The premise is ridiculous: Bruce Wayne gets into a nasty car accident and ends up in a coma. In true Sandman-style he awakens in a place for those in comas – a purgatory of some sort where an apparition tells him he has to find his opposite twin and then dive into the lake of fire and he’ll wake up from the coma (because, apparently that's how you get out of a coma - fighting monsters on another dimensional plane). Along the way he meets a sarcastic twit (who I swear is "Comic Book Guy" from The Simpsons) and a terrorist with a heart of gold (because what other types are there?). And of course they all have to fight off a lot of demons and monsters (including a swift kick to a monster’s nuts – REALLY!?!). To make it worse, the demons and monsters actually get their own sub-plot with dialogue and everything.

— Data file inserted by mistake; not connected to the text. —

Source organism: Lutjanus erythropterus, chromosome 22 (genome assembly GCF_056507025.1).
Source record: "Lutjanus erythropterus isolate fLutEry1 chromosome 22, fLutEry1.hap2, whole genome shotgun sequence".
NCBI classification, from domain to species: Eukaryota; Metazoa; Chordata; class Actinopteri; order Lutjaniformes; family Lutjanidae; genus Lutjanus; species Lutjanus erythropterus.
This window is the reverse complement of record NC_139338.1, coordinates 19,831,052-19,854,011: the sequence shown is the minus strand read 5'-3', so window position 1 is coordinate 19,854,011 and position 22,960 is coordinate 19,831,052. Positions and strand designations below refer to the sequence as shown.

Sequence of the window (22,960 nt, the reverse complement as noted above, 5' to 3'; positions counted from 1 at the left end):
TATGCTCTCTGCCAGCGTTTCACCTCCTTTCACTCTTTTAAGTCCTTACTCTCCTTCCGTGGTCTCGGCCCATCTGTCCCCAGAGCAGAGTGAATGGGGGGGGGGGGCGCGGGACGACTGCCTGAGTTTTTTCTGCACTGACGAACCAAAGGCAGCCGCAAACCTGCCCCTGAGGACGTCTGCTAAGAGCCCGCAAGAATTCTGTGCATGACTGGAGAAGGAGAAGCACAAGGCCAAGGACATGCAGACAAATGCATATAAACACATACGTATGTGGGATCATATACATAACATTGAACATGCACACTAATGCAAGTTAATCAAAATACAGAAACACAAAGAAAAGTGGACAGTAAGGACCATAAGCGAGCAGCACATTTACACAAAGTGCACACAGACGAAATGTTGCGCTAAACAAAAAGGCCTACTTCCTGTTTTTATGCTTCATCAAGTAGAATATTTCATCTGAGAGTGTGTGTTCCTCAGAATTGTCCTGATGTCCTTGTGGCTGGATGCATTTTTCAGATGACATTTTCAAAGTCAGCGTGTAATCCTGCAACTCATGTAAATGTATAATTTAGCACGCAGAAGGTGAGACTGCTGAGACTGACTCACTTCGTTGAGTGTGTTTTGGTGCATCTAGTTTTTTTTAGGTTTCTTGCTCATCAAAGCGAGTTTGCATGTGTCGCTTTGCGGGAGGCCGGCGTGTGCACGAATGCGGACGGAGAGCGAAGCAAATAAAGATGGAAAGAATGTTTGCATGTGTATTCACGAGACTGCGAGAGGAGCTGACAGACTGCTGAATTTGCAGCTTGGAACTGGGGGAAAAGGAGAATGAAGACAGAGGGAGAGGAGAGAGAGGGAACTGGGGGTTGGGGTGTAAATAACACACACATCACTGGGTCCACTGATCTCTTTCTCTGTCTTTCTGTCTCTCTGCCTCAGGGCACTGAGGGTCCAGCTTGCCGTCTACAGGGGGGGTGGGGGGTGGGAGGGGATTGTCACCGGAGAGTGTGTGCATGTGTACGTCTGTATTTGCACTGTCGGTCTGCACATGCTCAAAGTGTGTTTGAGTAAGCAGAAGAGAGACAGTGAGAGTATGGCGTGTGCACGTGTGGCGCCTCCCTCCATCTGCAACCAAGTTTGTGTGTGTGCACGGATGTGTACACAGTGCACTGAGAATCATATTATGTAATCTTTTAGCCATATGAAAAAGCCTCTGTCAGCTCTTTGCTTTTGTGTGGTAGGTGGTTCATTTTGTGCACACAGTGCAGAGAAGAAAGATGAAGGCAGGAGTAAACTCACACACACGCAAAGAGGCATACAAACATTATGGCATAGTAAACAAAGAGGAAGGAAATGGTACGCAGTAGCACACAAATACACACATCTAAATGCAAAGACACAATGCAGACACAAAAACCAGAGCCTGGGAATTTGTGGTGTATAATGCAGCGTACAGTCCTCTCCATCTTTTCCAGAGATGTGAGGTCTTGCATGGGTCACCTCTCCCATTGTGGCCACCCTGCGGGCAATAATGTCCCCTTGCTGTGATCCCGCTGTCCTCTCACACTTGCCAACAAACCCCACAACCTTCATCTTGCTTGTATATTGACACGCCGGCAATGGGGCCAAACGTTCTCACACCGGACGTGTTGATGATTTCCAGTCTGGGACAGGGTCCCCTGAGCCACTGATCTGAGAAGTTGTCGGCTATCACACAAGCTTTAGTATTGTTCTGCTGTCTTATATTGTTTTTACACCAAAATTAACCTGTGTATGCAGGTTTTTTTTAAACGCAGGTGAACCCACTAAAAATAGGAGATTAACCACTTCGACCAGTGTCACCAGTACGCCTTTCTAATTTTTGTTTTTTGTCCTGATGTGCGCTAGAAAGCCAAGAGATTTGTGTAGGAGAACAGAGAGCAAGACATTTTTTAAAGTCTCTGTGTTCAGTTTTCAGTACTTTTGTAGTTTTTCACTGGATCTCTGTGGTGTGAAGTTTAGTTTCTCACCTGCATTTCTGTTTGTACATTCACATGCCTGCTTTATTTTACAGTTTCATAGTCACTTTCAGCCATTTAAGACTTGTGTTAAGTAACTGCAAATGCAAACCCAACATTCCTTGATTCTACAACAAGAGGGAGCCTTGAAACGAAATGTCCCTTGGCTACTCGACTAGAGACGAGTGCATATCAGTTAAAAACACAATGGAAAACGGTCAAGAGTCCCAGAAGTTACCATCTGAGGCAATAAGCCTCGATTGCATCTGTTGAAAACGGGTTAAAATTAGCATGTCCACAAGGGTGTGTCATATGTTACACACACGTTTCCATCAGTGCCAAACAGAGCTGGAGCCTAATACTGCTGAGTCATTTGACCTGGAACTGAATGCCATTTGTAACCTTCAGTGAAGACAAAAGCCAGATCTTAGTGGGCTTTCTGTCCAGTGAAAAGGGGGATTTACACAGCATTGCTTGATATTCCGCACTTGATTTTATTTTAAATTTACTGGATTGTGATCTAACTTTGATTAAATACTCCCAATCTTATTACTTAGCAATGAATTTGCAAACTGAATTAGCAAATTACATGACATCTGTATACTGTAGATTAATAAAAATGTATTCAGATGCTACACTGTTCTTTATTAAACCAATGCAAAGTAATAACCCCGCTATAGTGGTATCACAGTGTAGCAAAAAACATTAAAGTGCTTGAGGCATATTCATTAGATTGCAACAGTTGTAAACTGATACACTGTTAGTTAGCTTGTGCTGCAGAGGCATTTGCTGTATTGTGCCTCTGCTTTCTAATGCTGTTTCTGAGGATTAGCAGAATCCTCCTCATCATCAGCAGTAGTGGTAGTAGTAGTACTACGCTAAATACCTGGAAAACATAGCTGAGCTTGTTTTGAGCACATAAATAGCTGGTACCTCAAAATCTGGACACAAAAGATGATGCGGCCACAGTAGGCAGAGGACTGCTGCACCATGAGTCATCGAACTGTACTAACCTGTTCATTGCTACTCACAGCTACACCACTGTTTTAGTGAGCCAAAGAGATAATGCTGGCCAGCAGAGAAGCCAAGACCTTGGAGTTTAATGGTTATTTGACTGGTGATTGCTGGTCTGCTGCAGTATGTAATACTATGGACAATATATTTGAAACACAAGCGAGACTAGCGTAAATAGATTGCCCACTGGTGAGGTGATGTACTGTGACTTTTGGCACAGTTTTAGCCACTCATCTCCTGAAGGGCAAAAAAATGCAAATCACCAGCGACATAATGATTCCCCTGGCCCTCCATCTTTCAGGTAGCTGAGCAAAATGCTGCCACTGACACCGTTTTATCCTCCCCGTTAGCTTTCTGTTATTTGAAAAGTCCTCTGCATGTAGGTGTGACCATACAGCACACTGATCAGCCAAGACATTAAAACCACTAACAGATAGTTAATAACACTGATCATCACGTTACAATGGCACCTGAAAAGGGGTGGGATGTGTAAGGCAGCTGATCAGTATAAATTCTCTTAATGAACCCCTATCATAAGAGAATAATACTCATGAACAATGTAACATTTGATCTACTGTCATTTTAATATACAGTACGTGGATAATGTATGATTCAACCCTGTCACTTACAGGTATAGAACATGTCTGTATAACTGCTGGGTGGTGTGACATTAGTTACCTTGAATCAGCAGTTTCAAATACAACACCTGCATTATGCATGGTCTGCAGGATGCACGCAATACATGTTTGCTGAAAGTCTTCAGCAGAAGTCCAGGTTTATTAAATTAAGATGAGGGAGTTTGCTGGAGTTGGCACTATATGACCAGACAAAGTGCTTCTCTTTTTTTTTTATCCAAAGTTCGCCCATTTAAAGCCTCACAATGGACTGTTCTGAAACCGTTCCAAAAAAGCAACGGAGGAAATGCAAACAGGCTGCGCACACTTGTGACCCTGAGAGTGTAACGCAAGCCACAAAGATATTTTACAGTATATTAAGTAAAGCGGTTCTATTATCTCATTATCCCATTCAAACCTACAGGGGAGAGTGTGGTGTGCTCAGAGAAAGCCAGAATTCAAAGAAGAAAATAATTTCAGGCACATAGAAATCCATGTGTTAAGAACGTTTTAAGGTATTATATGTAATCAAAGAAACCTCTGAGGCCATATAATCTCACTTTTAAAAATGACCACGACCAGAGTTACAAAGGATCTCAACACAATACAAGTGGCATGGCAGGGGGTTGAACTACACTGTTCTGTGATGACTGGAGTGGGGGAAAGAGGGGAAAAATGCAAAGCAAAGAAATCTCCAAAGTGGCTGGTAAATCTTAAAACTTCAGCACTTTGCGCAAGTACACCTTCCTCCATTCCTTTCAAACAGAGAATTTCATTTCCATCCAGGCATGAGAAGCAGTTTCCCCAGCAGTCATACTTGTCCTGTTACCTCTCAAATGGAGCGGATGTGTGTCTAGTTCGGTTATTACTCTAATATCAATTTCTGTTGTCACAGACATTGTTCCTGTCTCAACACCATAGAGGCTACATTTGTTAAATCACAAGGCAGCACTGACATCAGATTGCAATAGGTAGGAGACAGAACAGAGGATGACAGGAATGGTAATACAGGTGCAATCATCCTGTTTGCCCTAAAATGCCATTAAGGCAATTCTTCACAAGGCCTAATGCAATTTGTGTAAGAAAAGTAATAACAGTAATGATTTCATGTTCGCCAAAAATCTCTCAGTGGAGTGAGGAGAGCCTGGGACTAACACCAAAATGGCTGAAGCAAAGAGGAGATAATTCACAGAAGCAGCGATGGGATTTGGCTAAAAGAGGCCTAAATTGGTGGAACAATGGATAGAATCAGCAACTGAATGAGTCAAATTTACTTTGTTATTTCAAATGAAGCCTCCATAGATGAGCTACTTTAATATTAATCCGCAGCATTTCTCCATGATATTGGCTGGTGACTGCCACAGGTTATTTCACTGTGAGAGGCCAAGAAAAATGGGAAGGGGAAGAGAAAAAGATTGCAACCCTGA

There are elements within this story that could’ve worked well in another context – Bruce finding out what his life would’ve been like had he not become Batman – but here it’s just too off-topic to appreciate. 

Though readable and fairly breezy, I found "The Sleeping" to be extremely frustrating because I really want to ask the creators and editorial staff WHAT THE ACTUAL FUCK DOES ANY OF THIS HAVE TO DO WITH BATMAN!? I READ BATMAN COMICS TO SEE HIM SOLVE CRIMES AND FIGHT CRIMINALS – NOT DEMONS AND MONSTERS!!

I demand an explanation, Scott Hampton!

Score: 2/5

Favorite Things (issue 79)

Written by Mark Millar. Pencilled by Steve Yeowell, inked by Dick Giordano.